Skip to content
Subscriber Only
Opinion
Wang Huiyao

China Shouldn’t Make Biden’s Job Harder

While no one should expect a dramatic turnaround, the two countries have a chance to put a floor under the world’s most important bilateral relationship. 

Biden may have spent more time with Xi than any other foreign leader.

Biden may have spent more time with Xi than any other foreign leader.

Photographer: Lintao Zhang/Getty Images

After four years of erratic “America First” unilateralism under President Donald Trump, President-elect Joe Biden will inherit a slew of foreign-policy challenges. None is more important than stabilizing relations with China. And, while no one should expect a dramatic turnaround, there’s reason to hope the U.S. and China can at least put a floor under their relationship and even start to cooperate again.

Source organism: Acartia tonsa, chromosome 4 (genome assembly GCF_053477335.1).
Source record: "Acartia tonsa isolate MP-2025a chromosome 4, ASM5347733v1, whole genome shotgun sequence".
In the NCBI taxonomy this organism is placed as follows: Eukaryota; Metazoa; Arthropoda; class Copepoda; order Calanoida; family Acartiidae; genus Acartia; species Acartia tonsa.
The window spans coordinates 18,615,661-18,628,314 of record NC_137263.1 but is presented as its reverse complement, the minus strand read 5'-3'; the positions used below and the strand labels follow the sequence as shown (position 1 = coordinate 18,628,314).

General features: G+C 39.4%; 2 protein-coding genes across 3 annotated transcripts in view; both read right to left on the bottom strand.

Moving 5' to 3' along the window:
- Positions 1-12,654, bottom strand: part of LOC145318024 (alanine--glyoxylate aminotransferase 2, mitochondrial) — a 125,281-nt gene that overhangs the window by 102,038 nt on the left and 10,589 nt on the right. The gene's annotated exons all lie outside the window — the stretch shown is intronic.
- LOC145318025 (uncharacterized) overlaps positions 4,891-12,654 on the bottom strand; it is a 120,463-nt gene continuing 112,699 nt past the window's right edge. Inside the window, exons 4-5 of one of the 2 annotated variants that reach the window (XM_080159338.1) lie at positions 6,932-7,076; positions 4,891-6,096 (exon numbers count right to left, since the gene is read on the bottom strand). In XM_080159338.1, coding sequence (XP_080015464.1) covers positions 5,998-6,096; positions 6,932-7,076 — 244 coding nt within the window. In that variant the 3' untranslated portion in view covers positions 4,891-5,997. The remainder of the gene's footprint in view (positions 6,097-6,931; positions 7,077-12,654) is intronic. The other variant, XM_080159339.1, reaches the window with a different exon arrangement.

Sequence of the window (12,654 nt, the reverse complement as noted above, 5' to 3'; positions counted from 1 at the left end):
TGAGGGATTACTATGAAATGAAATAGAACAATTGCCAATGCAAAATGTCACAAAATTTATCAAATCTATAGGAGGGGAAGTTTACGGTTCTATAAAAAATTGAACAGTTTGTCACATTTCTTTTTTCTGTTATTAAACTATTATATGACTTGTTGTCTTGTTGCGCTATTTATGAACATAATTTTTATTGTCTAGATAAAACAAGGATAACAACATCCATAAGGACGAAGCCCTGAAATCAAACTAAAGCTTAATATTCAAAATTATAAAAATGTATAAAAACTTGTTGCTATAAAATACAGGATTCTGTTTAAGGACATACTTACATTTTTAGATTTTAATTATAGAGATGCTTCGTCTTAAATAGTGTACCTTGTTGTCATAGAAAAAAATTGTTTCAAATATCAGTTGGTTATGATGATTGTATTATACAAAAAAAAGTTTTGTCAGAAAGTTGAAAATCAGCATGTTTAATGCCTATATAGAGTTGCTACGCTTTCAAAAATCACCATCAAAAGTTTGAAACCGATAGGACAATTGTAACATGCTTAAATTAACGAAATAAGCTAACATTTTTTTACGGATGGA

The trade war and Covid-19 have badly damaged mutual trust and virtually frozen high-level dialogue between U.S. and Chinese leaders. There’s bipartisan consensus in Washington, D.C. that China is a “strategic competitor” — a view that will likely only become more entrenched as the country expands and gains influence. Biden’s own advisers have grown more hawkish on China just as the rest of the U.S. foreign policy establishment has.